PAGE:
Introduction and design
Lulzbot 3D printers are visually distinctive with their black steel metal frames and show of 3D printed parts. The inner workings are all on display and make the printer look like it’s been taken from some kind of science lab.
Actually that’s not too far from the truth as Aleph Objects, the company behind the Lulzbot line of printers, bases much of its products on the work done by the RepRap project, and propagates a very clear message that it works with the Free Software, Libre Innovation, and Open Source Hardware communities. This means that its hardware is accessible and you can update it as you see fit – at least if you have the skill.
This also means that the Lulzbot Mini is a refinement of all those open source projects, so while you are buying a commercial 3D printer you are also buying into the 3D community. Speaking of buying, the asking price for this 3D printer is £1620 (it’s pitched cheaper at $1350 over in the States, which is equivalent to AU$1815).
Fabricated steel sheet forms the basic shape of the printer and while this form of casing may be pretty primitive the quality of finish and weight of the material used gives the machine a reassuringly solid quality. Altogether the whole machine weighs in at 8.55kg, and this is just enough to keep vibrations caused by the stepper motors to a minimum while still ensuring that the printer is easy to move when needed.
The main power supply and control panel are hidden away in the main casing to one side of the unit, but the rest of the machine is open so all the print head and build area can be seen during the print process. This visibility of the print area is handy as you can easily get a good view of the print as it builds. The open design of some 3D printers is something that can raise concern, but as long as the printer is placed in a sensible position and people are warned that sticking their fingers into the workings isn’t a great idea, then this open frame approach doesn’t seem to affect the quality of the print in any way.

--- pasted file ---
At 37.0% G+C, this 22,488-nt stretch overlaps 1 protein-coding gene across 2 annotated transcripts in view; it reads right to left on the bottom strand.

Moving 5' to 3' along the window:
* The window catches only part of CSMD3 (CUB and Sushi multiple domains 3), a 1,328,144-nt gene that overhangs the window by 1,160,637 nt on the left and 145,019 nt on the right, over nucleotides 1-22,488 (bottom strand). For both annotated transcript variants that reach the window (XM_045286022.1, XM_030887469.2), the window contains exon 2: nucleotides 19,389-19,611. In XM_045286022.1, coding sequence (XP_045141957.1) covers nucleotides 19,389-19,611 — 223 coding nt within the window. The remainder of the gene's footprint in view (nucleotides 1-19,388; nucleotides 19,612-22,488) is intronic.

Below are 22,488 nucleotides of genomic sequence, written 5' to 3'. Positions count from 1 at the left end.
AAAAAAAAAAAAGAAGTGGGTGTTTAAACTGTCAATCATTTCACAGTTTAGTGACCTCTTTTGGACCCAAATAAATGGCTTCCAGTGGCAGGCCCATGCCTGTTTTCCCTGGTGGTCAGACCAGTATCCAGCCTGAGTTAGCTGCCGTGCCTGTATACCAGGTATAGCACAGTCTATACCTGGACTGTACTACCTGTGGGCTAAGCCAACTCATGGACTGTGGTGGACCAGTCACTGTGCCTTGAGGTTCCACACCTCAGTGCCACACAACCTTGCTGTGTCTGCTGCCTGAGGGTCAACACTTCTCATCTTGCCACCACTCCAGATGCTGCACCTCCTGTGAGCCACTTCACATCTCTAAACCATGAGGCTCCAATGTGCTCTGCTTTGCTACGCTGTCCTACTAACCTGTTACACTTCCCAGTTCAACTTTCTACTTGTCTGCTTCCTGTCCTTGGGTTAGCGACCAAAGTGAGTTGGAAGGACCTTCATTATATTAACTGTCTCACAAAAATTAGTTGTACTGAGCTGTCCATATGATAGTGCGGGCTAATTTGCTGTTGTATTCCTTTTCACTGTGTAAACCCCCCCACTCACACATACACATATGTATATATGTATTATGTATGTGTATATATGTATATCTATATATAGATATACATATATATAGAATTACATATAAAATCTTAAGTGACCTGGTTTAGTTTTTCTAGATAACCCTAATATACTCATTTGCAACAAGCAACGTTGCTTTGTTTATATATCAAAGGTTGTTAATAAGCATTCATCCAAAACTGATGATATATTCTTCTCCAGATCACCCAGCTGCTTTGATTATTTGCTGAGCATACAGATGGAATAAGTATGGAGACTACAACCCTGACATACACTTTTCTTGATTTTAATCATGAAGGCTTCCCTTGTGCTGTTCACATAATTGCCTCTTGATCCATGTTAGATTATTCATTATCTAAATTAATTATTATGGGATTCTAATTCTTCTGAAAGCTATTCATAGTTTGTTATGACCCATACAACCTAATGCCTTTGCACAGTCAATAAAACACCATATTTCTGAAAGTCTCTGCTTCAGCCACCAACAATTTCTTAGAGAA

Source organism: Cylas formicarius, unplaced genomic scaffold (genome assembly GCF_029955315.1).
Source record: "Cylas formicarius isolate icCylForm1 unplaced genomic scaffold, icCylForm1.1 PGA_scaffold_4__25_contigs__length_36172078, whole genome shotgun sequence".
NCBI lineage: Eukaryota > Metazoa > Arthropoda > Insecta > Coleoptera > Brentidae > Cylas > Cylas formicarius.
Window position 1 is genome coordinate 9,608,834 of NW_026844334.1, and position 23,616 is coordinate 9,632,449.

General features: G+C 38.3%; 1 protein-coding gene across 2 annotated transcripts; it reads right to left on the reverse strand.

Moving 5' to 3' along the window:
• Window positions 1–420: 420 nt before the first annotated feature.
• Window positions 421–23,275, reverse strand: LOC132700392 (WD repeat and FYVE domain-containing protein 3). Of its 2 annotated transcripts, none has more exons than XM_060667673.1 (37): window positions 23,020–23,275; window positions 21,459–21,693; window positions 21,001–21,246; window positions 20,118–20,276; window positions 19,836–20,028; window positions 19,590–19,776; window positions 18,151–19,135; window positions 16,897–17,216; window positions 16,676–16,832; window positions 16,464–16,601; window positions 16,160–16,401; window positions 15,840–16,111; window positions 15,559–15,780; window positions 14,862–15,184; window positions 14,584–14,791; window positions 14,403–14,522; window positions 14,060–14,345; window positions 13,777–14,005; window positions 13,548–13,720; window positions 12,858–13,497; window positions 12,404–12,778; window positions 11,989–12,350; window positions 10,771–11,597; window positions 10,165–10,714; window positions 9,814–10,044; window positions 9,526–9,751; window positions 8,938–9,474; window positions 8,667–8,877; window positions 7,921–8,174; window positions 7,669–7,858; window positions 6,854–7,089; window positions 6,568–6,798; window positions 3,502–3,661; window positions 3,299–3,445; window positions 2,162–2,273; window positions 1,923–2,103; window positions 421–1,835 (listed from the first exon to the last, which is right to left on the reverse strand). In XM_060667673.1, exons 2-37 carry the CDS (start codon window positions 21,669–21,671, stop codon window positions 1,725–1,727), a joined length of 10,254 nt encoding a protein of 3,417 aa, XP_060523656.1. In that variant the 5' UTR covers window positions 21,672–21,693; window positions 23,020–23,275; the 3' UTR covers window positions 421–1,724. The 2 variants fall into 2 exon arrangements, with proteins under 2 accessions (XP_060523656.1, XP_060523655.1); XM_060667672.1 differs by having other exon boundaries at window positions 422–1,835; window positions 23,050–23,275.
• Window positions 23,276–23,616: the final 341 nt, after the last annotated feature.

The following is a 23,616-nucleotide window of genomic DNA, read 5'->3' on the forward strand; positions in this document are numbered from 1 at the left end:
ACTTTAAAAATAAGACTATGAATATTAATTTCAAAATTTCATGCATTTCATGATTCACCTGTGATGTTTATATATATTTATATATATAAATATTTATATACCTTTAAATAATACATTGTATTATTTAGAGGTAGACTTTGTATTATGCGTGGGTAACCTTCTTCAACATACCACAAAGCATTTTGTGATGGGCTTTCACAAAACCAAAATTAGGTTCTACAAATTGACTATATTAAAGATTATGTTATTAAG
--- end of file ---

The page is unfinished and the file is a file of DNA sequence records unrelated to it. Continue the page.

The Lulzbot Mini features a heated print bed that measures 15.2 x 15.2cm and will print to a height of 15.8cm, really not a bad size for a printer with the Mini designation.
The design of this print bed means that it moves along the y axis while the print head moves along the x and z axis. This print size compares well against the Ultimaker Go which features an unheated print bed at 12 x 12 x 11.5cm, and the more expensive Ultimaker 2 at 23 x 22.5 x 20.5cm for its heated build plate.
When it comes to loading 3D models you need to connect the Lulzbot Mini directly to a computer via a USB cable, and this connection must remain throughout the duration of the print.
Filament loading and swapping is relatively straightforward with the control panel in the Cura software used to heat the head, and then the spring-held filament clamp above the head can be released by hand and the filament removed and replaced. The process takes a couple of minutes just to wait for the head to heat but is far easier and less frustrating than many other printers including the Ultimaker 2.
Setup and printing
When removing the Mini from the box you’re instantly struck by the attention to detail, as hidden beneath the top metal structure is a printed 3D grip which just makes lifting and moving the printer easy. Like a car jack point this grip highlights where the printer can be lifted safely which seems sensible for a machine that is extremely complex and potentially easily damaged.
Packaging and octopus removed (like cereal there’s one in every packet, printed for your printer to check that it leaves the factory in full working order) it’s just a case of plugging into the mains, tethering to a computer and you’re almost ready to go. There are a couple of setup procedures, such as loading the Cura software, removing a short length of filament from the head and loading your own filament, but all this only takes a few minutes.
Lulzbot recommend that the first print you try is the Rocktopus which is a freely downloadable file from its website – once it’s downloaded you can then tweet your first 3D printed effort to the Lulzbot gallery. Again this reinforces the community feel that owning this printer instantly gives you. In the box alongside the printer is an easy to follow quick start guide along with a series of tools and some glue for the print base to help you get started. These tools also help you to maintain the printer in the future, a touch unmatched by other manufacturers.